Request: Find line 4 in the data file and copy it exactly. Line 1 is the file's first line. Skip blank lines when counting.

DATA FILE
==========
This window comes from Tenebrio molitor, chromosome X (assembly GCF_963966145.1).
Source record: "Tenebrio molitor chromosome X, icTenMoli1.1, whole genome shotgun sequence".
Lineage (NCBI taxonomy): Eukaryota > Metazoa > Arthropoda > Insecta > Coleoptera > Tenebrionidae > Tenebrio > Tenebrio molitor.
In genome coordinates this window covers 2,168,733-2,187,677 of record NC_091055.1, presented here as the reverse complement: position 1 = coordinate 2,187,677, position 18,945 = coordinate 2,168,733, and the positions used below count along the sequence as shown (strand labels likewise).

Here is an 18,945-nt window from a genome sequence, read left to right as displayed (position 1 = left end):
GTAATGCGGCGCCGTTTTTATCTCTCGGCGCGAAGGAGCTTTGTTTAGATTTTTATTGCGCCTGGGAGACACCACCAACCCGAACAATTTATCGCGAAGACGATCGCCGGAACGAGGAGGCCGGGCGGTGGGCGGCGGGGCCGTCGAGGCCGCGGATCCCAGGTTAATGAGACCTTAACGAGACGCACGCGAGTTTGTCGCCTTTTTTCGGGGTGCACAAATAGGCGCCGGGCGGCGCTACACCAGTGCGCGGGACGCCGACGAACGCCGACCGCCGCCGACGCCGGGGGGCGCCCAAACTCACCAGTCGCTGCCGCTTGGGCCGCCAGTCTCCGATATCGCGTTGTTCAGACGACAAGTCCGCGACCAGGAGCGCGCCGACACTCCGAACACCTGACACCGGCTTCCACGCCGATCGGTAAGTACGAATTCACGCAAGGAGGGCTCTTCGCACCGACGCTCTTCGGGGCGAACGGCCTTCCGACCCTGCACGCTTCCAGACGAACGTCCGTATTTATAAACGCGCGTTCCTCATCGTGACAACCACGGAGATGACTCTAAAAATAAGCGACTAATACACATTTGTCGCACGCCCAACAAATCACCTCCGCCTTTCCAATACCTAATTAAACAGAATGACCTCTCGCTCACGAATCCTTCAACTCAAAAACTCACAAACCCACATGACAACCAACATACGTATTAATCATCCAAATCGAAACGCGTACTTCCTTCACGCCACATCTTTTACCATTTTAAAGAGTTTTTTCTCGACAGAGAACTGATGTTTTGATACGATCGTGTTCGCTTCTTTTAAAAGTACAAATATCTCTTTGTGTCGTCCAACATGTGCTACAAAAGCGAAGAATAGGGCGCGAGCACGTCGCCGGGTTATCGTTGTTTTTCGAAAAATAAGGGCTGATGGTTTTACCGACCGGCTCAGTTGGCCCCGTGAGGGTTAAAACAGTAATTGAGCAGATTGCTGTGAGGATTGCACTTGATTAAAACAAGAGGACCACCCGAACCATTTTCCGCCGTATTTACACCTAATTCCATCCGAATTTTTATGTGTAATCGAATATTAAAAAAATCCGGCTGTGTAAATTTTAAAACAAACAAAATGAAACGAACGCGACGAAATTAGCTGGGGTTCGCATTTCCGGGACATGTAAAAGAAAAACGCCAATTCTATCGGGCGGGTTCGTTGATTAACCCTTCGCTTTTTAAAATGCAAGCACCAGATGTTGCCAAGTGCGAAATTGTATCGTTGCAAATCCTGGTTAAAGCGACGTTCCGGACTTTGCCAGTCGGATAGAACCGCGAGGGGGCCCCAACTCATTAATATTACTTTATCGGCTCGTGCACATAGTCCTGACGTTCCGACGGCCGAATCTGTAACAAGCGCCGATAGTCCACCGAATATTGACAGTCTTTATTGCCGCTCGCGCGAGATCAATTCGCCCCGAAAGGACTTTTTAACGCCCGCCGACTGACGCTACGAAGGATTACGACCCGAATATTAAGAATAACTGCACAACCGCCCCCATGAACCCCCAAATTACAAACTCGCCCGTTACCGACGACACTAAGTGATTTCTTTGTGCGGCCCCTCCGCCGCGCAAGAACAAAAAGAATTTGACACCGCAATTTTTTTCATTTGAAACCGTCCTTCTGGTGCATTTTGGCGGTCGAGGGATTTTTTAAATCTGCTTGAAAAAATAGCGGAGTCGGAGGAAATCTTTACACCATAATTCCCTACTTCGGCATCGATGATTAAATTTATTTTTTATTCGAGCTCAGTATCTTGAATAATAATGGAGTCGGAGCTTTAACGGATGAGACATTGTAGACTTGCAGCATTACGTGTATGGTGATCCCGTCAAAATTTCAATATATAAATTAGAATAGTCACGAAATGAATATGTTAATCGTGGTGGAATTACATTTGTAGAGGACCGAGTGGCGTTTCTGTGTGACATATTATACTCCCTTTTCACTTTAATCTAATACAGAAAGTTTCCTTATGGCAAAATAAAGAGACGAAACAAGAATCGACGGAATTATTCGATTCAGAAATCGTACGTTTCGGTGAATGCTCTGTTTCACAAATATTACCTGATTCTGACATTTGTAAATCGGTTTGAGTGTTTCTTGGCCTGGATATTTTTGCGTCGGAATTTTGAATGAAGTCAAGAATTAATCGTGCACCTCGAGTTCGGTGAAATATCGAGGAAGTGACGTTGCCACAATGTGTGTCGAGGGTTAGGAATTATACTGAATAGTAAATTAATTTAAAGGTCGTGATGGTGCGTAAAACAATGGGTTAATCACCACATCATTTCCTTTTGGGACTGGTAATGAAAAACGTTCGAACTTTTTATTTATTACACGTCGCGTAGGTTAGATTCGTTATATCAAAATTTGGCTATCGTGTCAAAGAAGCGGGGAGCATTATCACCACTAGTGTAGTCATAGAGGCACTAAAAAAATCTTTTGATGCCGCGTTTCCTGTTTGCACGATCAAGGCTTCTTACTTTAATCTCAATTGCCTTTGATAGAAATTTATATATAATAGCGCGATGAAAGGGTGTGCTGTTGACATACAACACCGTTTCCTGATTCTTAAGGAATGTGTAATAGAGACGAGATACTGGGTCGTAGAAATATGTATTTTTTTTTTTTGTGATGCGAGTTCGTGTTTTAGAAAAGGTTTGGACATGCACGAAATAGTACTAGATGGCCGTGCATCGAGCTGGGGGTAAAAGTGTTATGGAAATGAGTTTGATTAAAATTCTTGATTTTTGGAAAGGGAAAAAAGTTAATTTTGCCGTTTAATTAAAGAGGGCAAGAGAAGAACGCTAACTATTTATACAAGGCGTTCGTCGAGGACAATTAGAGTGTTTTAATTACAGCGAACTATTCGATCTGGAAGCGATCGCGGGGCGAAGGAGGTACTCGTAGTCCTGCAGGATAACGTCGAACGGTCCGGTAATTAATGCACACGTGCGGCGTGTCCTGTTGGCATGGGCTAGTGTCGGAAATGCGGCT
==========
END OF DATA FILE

In genome coordinates this window covers 2,168,733-2,187,677 of record NC_091055.1, presented here as the reverse complement: position 1 = coordinate 2,187,677, position 18,945 = coordinate 2,168,733, and the positions used below count along the sequence as shown (strand labels likewise).